Puerto Ricans are nice people overall and they will make you feel comfortable and have a good time, that is guaranteed. However, from time to time there is another side (often times not from the same Puerto Rican) that will be apparent. Don't use it to judge them or make an idea or image of who they are, because it doesn't define Puerto Ricans as a whole. Just be aware that it does exist and it will rear its ugly head given enough time with Puerto Ricans. How you deal with that is up to you, but just be aware of it.

Last edited by AntonioR; 05-31-2020 at 09:55 PM..
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Old 06-01-2020, 08:01 AM
 
Location: Pereira, Colombia
1,410 posts, read 2,342,807 times
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Quote:
Originally Posted by AntonioR View Post
As an outsider you will become aware of this condition because people will remind you more often than you care. That is simply a fact. You will always be an outsider, it doesn't matter how long you lived in Puerto Rico, if the people accept you and make you feel at home, or if you begin to consider yourself a Puerto Rican. To be accepted as a true Puerto Rican, you have to be born into a genuine Puerto Rican family. There's no buts, maybe, exceptions about it.

Actual issues due to skin color are few and far between. Having said that, once I was at a family gathering and there were many Puerto Ricans there, some were/are spouses of family members and some of them brought certain members of their family and friends too. Others were simply close friend of family members. I have met several Puerto Ricans that mocked in a nice way when they asked me if I would date an African American (aka, black from the USA that is not Latino, European or African) and because I said yes, the reaction of disapproval was incredible. It was not a disapproval regarding dating blacks from Puerto Rico or Latin America in general, but specifically to African Americans (aka, genuine American blacks). In fact, the actual word that came out of his mouth was "diablo coño" (which in that context translate something to "I can't believe you actually said yes"). To be fair, a woman attempted to jump in my defense because I was so shocked at what I was seeing that I fronze and couldn't say anything back, and she claimed to the group that there are African Americans that are cute. I will never forget that moment, because at that time the "grown up" was probably in his late 20's or early 30's while I was a teen, probably 16. I wasn't even in the discussion group, just walking by on my way to the bathroom and when passed by that group was quickly stopped and asked that with the entire group focused on what I say.

Another time that comes to mind I was in my early 20's and I decided to spend most of the summer break from college in the USA. I took a side job for a couple of months that was basically a door-to-door sales job. Very interesting because of the different types of people and personalities that are met, which was the purpose of taking the job, at least for me. We were assigned a street that we would knock on every residence (house and apartment) there on a route (walk down the entire street on one sidewalk and then walk up on the other sidewalk, repeat it about 3 times during the day and keep track on a sheet which residence people bought/open the door and declined so one wouldn't knock on the same door again) for one week, then get a new street the following week. The places we went were many towns and cities, one week we could be given a street in the rough part of a city (the things I saw there was another story and open my eyes to the rough part of the USA, which until then I was sheltered about) and the following week we could be given a street in the richest part of a posh town where it was common to hear from the maid that the Mrs wasn't home, all while seeing the Mrs open the driveway gate and leave in her car; I kid you not. Well one time I was paired with a Korean-American guy, very cool guy to be with because he made the time fly due to his personality.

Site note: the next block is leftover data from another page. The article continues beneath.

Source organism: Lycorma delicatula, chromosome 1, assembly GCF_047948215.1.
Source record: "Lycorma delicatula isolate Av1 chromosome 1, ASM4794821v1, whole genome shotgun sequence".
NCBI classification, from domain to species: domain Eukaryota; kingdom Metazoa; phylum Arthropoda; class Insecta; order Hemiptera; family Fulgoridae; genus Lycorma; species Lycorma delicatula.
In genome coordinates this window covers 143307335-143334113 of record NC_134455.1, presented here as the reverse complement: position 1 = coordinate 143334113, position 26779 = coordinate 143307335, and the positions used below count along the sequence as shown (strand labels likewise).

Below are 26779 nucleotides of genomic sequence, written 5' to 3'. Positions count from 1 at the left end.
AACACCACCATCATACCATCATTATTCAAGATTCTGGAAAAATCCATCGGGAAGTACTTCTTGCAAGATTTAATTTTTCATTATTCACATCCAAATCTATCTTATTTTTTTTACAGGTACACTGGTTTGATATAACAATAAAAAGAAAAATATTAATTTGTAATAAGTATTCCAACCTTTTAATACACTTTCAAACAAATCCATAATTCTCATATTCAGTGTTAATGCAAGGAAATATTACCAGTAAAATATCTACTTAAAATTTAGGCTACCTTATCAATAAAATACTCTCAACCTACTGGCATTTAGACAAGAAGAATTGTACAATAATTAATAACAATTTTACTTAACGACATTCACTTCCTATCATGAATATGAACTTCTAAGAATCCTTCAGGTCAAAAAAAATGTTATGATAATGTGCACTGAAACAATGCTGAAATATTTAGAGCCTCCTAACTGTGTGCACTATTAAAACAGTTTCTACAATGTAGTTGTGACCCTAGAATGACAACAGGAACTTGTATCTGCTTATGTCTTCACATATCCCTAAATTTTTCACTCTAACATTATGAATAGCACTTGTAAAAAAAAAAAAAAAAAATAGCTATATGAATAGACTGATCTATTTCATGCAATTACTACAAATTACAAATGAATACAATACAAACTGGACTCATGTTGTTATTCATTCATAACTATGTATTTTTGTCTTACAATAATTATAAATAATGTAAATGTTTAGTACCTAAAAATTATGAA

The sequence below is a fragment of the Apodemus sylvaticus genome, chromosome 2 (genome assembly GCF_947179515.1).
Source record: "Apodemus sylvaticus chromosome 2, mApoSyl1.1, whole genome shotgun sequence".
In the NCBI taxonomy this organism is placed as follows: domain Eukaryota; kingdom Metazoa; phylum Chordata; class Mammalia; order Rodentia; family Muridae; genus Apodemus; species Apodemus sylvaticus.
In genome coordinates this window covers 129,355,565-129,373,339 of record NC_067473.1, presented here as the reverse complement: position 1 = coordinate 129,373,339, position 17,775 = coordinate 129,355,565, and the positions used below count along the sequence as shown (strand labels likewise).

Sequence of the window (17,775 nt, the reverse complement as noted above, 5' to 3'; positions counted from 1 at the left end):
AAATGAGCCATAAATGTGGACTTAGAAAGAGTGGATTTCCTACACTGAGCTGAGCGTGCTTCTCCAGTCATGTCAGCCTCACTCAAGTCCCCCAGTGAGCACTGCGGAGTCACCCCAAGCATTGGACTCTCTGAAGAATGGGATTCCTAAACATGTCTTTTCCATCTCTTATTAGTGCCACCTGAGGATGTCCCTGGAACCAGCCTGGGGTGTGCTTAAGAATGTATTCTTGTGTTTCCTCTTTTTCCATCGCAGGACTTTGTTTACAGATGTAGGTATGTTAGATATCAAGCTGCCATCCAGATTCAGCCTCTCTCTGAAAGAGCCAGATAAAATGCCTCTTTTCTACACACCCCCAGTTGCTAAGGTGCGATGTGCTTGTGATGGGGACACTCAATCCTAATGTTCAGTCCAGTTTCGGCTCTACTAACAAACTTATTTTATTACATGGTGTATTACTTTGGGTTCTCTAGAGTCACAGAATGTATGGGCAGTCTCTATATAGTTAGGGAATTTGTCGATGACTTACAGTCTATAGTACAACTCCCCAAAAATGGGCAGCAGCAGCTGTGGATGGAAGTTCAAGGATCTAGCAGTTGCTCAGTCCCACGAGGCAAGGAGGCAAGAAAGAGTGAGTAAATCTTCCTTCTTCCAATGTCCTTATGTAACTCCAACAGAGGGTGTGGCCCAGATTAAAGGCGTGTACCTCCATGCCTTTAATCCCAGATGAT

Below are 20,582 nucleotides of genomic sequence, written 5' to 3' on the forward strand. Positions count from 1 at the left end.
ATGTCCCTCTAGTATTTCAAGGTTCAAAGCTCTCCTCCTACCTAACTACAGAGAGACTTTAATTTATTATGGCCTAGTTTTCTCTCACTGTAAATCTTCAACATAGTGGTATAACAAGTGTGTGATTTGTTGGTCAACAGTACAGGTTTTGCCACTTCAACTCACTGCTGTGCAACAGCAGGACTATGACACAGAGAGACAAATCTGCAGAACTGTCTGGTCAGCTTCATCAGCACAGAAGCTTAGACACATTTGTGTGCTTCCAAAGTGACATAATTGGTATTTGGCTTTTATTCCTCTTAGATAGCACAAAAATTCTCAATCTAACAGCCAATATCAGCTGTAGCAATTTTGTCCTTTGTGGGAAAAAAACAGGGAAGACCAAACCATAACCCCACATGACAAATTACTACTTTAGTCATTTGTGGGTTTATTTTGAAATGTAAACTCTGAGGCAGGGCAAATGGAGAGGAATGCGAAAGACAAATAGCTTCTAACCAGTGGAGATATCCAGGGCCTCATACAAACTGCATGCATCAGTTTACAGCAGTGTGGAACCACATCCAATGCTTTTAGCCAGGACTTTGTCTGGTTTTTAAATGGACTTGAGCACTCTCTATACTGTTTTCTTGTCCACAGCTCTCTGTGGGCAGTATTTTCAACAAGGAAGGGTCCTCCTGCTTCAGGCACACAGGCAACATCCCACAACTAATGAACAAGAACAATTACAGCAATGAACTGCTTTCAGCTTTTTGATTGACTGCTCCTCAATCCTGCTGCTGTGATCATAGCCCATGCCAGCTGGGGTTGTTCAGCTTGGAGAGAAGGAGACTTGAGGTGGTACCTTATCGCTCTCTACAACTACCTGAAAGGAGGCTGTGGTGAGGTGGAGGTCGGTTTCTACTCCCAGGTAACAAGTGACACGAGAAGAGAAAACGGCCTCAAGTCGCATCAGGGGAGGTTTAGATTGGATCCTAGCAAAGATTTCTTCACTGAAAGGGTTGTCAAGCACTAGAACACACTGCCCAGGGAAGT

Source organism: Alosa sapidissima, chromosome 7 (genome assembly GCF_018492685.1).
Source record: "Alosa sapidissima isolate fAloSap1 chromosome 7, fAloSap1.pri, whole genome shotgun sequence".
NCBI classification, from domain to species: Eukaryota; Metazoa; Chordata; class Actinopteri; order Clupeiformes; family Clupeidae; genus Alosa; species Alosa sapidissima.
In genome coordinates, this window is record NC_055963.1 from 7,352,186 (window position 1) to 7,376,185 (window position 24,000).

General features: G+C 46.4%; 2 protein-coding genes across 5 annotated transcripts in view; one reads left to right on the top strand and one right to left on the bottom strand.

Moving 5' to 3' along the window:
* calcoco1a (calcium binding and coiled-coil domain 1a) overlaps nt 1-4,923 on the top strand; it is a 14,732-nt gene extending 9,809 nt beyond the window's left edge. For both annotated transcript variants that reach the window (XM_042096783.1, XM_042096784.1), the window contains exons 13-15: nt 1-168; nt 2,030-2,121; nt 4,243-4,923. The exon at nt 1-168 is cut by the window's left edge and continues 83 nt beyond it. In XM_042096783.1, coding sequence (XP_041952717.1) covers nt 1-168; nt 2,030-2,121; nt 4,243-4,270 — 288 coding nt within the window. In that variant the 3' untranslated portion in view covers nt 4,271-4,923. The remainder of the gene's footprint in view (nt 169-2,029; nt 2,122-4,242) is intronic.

One time we knocked on a door and a Puerto Rican couple open. We weren't suppose to enter, but we were guys, that day was hotter and more humid than typical, the house had a nice central a/c with the coolness felt as soon as the door was open, and the couple looked like a nice people. That's one aspect that I have personally, which is that I can instantly meet a person and upon looking at them know their true intention and who they are. It is a feeling and very few am I wrong about it. The description some close friends have to told me is that they feel invincible in front of me because I can see right through them in an instant. Anyway, we went in the home and sat on the dining table with the couple sitting on the other side. Now, keep in mind that the entire time I didn't spoke a word of Spanish, so as far as they were concerned they were the only Hispanics in the room. At a certain point my Korean-American partner said as part of the small talk before you go directly with the sales pitch and he mention that he got a vibe from them that was similar to Dominicans. What was that for!!! They both made a very disapproving face and the wife clearly aggitated started to say that there was nothing similar with Dominicans and quickly the husband jumped in saying basically the same thing. My partner then mention that he thinks Dominican women are quite beautiful (based on his experience obviously) and the wife was clearly disapproving in body language. She then said in Spanish, thinking only she and her husband would understand, and said "con la cantidad de negros que se ven ahí, ¡ay no!" ("With the amount of blacks that is seen there, hell no"). At that point I made a sign to my partner to stop what he was doing, pack up, and we both leave immediately. I didn't said a word during the quickness of that encounter, but I was so embarrased because of that that is hard to put it into words. Afterwards, my partner then asked me what was wrong with them and what was that reaction about, but I played it off by telling him it was just a rivalry and obviously they took part of it. He mention that there was a similar rivalry between Koreans and Japanese, and then left alone the topic and we never talk about it again. He never knew what she said in Spanish because I never told him. Needless to say, we didn't get a sale from them and if I have to never meet them or enter their house again, I'm perfectly fine with that!!